That's why I was asked to write something up from the patient's perspective, and why I encourage you to look into ACT and aversion therapy as techniques for dealing with anxiety. They actually do work, and while my anxiety is not gone with a combination of the techniques I'm improving my life despite the panic.

Rather than wait to be perfectly healthy, I'm doing what I need and want to do the way I am, at this moment.

I'd rather be happier now than keep trying for a perfect that will never happen.

Sunday, June 21, 2015

Wounds, and Scars, and Battle Flags

Ok... Here's a fun one... Explaining people who support flying the confederate flag, but who AREN'T actually themselves racists... and why it's actually important to understand them.

Yup, this is going to piss EVERYONE off... Which is OK, because hard to hear but important stuff does that.

Stay with me here... Don't just turn your outrage on and your brain off... Actually read and think about what I'm writing here OK?

"Both sides" of this issue, please, just read all the way through,  don't just react... because I'm going to piss EVERYONE off on this one... and I really mean that... Black, white, southern, northern, liberal, conservative... whatever... This post is probably going to piss you off at some point.
... Also, I am putting this note at the beginning so that certain folks don't just stop reading and dismiss everything I say here based on a language choice I've made...
For my readers with formalist, philosophy, racial studies, psychology, sociology, ethnography and other similar backgrounds... 
For most of this piece I am going to use informal and colloquial definitions of "racist" and "not racist", based on direct, personal racism, with racist intent. 
I will do this because even though this is an inaccurate and imprecise basis, it is how the terms are understood by most people not formally trained in the subject, and there is shared meaning and context for it.
I am aware of, and am not dismissing or ignoring that racism and other forms of bias, are not that narrow, nor that simple.
I WILL, further down in the piece, more formally define and clarify "racist" and "not racist" in the context of this discussion, as well as make a distinction between personal and direct racism, and impersonal and indirect racism. 
I will also try, without expanding an already overlong post too much, to give those without formal background, some understanding and appreciation of, and context for, the broader and more complex conception of racism that they are likely unfamiliar with. 
I am not doing so for most of the piece, because it will just confuse the issue even more than it already is, and create more misunderstanding and division. I am including the more detailed clarification and distinction later on, because to not do so, may be considered irresponsible or at least incomplete, given that all of these context are actually important to the issue as a whole.

*****Just to be clear on my personal opinions and background before the meat of it*****

I am a white, northeastern born and raised, overeducated by "elite institutions", white collar professional.

I am neither conservative, nor liberal, I am a libertarian.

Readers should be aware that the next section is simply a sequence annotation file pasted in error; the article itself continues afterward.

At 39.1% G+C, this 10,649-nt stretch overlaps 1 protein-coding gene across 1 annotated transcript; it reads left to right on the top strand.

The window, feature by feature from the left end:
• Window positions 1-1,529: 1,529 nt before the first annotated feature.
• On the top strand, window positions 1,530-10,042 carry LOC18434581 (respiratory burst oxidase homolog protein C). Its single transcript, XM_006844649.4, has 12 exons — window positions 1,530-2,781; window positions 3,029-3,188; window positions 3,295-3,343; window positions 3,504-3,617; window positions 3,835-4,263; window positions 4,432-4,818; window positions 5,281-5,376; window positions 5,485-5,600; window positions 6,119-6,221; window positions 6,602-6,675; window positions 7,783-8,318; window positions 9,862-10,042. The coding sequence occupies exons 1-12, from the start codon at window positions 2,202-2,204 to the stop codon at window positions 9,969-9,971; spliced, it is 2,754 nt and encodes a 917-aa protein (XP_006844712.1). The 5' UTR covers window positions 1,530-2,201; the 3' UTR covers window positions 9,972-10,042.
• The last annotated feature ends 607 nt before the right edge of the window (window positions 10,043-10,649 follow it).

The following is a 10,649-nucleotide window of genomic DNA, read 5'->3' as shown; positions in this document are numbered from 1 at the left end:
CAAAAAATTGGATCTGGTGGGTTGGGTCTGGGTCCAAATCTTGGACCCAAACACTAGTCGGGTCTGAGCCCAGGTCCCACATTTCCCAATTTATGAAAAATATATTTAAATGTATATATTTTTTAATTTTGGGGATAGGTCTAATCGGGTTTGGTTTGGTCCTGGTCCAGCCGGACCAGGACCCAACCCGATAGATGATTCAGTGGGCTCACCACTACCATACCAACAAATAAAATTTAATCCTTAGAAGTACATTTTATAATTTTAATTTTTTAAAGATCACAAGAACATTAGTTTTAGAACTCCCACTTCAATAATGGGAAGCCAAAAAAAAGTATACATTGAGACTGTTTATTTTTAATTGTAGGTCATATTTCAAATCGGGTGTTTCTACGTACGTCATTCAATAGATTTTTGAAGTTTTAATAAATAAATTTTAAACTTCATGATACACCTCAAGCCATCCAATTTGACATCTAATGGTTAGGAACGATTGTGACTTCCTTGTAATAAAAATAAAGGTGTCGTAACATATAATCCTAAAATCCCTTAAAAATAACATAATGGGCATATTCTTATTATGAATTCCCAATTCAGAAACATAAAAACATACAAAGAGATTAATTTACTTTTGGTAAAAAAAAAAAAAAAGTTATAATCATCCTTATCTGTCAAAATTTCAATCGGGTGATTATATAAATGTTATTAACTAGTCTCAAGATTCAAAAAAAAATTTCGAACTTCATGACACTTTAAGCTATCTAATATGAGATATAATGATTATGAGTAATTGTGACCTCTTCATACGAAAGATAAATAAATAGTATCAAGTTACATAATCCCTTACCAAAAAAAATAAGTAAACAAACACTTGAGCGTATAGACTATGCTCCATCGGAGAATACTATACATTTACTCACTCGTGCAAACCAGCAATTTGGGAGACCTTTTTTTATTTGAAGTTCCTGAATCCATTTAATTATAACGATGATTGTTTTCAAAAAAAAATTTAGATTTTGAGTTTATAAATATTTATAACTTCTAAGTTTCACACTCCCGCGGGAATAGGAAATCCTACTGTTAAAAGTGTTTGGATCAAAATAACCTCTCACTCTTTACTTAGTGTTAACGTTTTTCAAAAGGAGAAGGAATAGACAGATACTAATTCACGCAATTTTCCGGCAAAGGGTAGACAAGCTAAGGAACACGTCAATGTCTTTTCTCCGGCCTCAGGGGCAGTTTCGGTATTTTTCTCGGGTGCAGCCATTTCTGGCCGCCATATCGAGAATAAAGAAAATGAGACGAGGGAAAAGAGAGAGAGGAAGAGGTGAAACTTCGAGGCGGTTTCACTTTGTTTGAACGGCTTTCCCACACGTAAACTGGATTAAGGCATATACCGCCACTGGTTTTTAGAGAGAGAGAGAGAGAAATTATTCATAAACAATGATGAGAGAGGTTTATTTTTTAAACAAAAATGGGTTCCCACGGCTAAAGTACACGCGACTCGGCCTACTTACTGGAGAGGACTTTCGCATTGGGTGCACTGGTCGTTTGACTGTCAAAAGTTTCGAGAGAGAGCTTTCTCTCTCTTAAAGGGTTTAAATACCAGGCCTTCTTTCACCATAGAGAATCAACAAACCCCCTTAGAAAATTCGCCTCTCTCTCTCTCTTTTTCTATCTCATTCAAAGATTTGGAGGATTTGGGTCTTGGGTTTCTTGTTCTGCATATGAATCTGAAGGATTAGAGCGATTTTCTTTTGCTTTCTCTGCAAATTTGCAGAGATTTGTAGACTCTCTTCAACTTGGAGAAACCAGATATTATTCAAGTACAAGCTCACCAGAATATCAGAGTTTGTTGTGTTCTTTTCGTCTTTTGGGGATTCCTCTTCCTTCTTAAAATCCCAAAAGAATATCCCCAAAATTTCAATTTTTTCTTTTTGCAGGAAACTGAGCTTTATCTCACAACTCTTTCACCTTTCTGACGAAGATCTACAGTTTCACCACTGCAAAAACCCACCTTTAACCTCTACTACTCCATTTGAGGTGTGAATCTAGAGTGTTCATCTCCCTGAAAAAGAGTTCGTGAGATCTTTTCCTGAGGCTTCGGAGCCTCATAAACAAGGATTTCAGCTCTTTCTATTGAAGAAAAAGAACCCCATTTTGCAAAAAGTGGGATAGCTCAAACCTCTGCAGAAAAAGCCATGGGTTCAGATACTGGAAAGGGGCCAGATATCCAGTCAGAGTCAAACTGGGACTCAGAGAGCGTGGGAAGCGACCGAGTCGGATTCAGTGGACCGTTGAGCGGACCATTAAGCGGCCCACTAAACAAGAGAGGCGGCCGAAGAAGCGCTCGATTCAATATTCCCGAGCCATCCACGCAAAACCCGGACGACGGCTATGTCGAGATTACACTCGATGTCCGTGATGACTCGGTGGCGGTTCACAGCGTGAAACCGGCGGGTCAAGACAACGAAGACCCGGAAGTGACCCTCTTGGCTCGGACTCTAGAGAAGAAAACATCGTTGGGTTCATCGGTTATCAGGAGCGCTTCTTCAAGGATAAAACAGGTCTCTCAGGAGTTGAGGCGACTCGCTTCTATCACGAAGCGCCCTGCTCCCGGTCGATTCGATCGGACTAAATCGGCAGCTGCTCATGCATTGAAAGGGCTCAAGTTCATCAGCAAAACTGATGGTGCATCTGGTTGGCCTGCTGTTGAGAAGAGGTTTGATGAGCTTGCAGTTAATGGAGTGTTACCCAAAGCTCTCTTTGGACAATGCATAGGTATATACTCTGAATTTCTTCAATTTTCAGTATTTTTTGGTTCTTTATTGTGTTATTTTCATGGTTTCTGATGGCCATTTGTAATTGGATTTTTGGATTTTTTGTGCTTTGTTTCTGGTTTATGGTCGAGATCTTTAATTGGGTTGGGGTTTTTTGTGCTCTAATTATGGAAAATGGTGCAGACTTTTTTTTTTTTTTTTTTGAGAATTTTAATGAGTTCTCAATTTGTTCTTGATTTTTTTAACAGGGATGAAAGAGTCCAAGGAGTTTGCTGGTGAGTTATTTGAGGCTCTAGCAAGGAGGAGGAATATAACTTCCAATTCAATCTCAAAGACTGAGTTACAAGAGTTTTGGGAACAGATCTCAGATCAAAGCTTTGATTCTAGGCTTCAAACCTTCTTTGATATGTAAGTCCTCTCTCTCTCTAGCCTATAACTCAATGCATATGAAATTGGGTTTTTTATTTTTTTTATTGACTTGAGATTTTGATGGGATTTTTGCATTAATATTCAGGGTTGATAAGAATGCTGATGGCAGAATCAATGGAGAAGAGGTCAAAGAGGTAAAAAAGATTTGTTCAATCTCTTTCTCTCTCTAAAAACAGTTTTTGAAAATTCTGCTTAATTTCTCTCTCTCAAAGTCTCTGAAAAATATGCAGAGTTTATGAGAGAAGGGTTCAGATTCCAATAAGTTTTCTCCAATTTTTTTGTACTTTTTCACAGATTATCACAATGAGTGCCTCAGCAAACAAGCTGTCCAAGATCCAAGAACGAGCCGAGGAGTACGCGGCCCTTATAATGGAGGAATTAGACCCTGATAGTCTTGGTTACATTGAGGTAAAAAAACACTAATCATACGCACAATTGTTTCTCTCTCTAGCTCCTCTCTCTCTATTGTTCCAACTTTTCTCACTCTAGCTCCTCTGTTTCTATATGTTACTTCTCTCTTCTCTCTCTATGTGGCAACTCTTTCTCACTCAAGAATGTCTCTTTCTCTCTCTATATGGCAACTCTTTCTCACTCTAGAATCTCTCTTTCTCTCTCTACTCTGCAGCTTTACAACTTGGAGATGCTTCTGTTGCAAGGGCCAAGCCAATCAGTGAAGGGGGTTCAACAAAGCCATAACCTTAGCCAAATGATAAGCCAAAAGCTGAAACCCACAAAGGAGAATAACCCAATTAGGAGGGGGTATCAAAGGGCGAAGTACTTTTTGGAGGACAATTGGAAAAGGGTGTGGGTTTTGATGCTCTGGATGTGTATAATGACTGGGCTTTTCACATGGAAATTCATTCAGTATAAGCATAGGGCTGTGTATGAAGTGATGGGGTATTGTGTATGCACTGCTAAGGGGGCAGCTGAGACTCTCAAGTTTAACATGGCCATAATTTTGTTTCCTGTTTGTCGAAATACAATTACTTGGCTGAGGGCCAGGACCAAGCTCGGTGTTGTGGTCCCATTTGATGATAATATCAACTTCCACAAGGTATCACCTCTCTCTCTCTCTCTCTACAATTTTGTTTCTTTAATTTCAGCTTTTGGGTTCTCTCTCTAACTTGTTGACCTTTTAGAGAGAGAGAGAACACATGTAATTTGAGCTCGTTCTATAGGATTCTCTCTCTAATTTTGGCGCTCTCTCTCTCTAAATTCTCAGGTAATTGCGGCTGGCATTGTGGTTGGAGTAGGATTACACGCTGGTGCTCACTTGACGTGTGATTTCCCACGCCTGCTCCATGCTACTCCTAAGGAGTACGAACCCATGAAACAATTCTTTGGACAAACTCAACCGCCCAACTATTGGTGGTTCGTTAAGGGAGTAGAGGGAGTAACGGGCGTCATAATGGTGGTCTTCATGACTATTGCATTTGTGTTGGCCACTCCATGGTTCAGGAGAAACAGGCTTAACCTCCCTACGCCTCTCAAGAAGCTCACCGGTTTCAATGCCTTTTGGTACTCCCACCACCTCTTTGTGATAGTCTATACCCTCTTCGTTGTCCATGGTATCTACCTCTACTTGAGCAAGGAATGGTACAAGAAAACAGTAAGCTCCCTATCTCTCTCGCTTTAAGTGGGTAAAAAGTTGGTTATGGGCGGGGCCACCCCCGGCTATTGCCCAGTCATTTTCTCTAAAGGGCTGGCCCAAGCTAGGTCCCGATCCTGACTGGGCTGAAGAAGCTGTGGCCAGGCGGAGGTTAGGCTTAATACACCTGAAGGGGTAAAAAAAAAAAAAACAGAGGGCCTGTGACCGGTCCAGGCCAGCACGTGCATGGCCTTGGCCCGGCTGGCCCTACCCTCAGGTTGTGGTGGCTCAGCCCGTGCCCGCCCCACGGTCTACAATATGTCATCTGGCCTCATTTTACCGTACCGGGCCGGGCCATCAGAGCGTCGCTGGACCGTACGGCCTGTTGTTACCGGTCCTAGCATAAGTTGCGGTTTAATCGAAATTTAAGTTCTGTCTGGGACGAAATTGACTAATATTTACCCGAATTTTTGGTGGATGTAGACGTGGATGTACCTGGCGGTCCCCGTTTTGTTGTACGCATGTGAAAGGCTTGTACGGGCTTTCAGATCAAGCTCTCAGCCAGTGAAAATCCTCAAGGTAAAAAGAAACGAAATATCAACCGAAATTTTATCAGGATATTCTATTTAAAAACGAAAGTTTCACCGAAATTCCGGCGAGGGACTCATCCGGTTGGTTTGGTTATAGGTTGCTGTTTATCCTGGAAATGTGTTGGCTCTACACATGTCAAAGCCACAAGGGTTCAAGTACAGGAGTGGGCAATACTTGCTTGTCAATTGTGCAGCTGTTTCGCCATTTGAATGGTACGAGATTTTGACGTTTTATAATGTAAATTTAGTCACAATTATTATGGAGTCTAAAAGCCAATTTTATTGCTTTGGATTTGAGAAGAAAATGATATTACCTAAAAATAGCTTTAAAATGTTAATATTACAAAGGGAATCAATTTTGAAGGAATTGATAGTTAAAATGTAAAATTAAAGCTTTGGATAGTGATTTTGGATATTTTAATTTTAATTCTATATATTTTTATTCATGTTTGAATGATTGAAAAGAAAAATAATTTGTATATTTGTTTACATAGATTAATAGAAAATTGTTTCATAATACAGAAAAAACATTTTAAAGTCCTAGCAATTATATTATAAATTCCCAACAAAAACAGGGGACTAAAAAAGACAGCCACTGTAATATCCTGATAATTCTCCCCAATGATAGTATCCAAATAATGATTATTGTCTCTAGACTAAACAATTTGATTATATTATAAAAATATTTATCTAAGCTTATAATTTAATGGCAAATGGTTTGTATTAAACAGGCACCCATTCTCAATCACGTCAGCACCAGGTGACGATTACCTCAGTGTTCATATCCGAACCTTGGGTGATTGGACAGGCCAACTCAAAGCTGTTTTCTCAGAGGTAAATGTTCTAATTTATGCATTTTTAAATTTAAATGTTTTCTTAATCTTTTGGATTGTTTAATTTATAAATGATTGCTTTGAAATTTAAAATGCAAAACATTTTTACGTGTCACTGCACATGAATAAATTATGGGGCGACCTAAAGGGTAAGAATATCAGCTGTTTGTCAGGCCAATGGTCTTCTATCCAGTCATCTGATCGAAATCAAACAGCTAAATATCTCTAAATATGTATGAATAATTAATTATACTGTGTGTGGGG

That said, I have also lived more than half of my life in the south, or parts of the west that might as well be. I'm a veteran, I shoot, I hunt, I fish, I occasionally blow stuff up, I ride motorcycles and atvs, and drive 4x4s... and my wife listens to country... and I listen with her when she's driving or working around the house (I don't like most modern country).

I think flying the confederate flag (which isn't even actually the confederate flag but most people think it is) is stupid and wrong.

I don't hate the south or southerners, I don't think they are racist (or moreso than anyone else... in fact in my experience the south is LESS racist than the northeast)... even most people who do fly the flag or support it... It's still stupid and wrong.


First, let's piss off the pro flag people... Don't worry, once you get through this part, we piss off the anti-flag people... and really, it's worth the wait.


At the very beginning, It's important to acknowledge that while most are not, SOME people who fl\y that flag, or support flying the "confederate flag" ARE racist... Openly or otherwise.

It's also important to acknowledge that flag in particular, is an important symbol for those racists, and is used almost universally among them, as a symbol for their racism... Openly or otherwise.

No, that's not anti-southern propaganda, and no, that doesn't make everyone who flies the flag or supports flying it, racist... it's just the truth. The truth sucks. Live with it.

If you can't acknowledge that... You're hopeless anyway.

Now... Whatever your thoughts about whether it is a colloquial symbol for "southern heritage", "southern pride" etc...

... It's ACTUALLY an OFFICIAL symbol for a violent and bloody civil war directly killing hundreds of thousands of Americans and indirectly killing many more; conducted by a government that is utterly antithetical to the American ideal (and if you think otherwise, you are either ignorant, or deluded).

Certainly, in whole or in part, the confederate naval jack, or Tennessee or Virginia battle flag (what most think of as the confederate flag), or ANY CSA flag; should not be flown by any official or agency, or at any facility, of any government in these United States.


The government, laws, and constitution, of the Confederate States of America, should NOT be honored by any agent, official, or government, within or of the United States, in any way.


No, that does NOT mean "North pure good, South pure evil"... Don't be stupid. I'm not, and I'd have to be to believe so. You'd have to be, to think I meant so.

... and this is where I piss off the anti-flag people some as well, but they need to listen...

It doesn't mean that we should not respect those men who died fighting for their homes, fulfilling their duty, as they felt their honor required of them; though they were led by misguided or evil  pseudo-aristocrats and politicians, in service of an evil government.